Even if the area clears up completely, you should be closely inspecting & touching the area daily to ensure that the scratches do not return. As with any problem, early detection & treatment is key to the comfort & health of your horse!

**Horses with white faces or muzzles, can also develop Scratches (Facial Dermatitis) with sore, scabby, cracked areas on the nose & around the mouth.  

Disclaimer: I am not a vet. This anecdotal post is based on my own research & experience as formerly professional Groom & an always & forever Owner. Nothing written herein should be construed as a substitute for the advice of a veterinarian. Rule of thumb ~ If you are unsure or uneasy, call your vet. Your horse will thank you for it.


  1. Great post. I had an incident of scratches with my mare last fall. I've heard of the diaper rash remedy, not tried that yet. I used Shapley's MTG which is sulfur based. You can also combine food grade sulfur powder with oil to apply to the legs as well. This recipe you have is much easier to find though! Good to have several different kinds of treatment in our arsenal in case one doesn't work.

  2. Hi Christie,
    Though I'm a big fan of MTG, I will stick to my tried & true recipe when it comes to scratches, not least in part due to the triple antibiotic component of the HHS remedy + the thickness of the ointment as compared to the more liquid quality of MTG.
    I use MTG as my favourite product for manes & tails, massaging it deep into the base of the mane & rubbing it well into the skin of the tail, then combing it through the hair. I don't use the MTG for growth promotion (as they advertise), but for the oily properties which I find make combing out tangles & handling the hair to make tidy, clean-looking braids of all kinds very smooth & easy.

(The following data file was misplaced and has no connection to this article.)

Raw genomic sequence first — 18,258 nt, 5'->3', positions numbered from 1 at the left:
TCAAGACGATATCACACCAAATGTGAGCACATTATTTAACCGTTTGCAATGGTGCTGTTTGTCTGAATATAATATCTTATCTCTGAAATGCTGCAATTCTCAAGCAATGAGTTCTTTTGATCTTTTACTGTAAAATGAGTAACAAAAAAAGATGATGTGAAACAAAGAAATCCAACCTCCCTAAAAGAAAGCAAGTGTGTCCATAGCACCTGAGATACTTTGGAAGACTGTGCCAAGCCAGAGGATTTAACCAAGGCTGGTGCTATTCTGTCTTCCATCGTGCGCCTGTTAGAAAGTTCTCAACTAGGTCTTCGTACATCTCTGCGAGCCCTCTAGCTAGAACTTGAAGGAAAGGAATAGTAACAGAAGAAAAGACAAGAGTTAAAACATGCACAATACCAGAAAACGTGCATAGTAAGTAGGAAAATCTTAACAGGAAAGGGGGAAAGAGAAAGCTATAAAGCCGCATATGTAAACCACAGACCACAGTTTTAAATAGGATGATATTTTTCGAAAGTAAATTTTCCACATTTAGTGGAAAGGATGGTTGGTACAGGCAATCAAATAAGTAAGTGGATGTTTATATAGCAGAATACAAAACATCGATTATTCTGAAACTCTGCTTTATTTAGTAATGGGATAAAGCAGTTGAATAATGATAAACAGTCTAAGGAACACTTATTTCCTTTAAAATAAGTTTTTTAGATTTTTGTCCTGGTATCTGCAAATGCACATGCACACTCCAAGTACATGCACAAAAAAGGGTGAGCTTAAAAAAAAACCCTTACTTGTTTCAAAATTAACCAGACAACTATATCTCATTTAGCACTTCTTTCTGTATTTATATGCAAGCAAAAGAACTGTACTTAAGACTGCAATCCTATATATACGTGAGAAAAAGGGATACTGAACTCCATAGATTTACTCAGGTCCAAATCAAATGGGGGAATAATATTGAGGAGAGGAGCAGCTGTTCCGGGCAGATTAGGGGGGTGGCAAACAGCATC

I know a lot of people prefer to use hairspray when making their braids, but I also kind of enjoy the 'campfire' scent of MTG. One of our strongest lines of defense against bugs is to burn thick smudges, so my horses already smell of smoke.
    This bushland is lousy with all kinds of bugs!
    Get it?
    heh heh I laugh at my own jokes, does that classify me as pathetic? ;-)

  3. This is an interesting post. In Germany 'wildlife' is not that complicated and dangerous, but we also have our animals. In my region my most hated insects are ticks - lots and lots since 6 weeks now. And at the end of June grass mites. The interesting thing is that the little stallion has no problem with it, but the two geldings very much. Point is white and has more pink skin than dark skin and Moritz has on his feet a mixture. My personal guess is the body odor. Pepe has almost no odor, he smells like a dusty stuffed animal, the others smell like horses. The grass mites make them so crazy that Point literally is running from the meadow. That’s not a joke because from end of June until August I can’t bring them on the meadow. Point is only grazing at waysides with his hooves on concrete. And never longer than 20 minutes. Normally shorter. Head and feet/legs have open wounds from scratching. I tried several, also medical things, with no effect. My best choice is Balistol Animal.

  4. Wow Sabine, I wonder how long the mite season is?
    We also battle ticks.... I hate them beyond all sense of reason. I remove them from the poor horses (Saint only gets one on occasion because of the medication we apply monthly) & drop them into a bottle filled 1/3 with rubbing alcohol, all the while I am hoping that they feel PAIN. Tick season will start any day now.
    Horseflies are another big problem here & start usually in July through August - I have literally seen horses with blood running down from the bites. Midges, gnats, mosquitoes, & on & on & on until the fall when they all finally die out or just go away.
    I have a theory that the ticks are more attracted to light coloured horses because the palominos that we have had have always had more ticks to pick off compared to the darker horses.

  5. Hi there. Found your blog when researching other things for horses. I have found a full cure for scratches both on horses noses and under their heels. If interested then you can email at info@bgvanners.com or FB at link below


    Cheers Kathy

  6. sorry forgot to say that both my cures are all natural and free!

    1. I've emailed you... Can't wait to hear your solution; I'm always learning.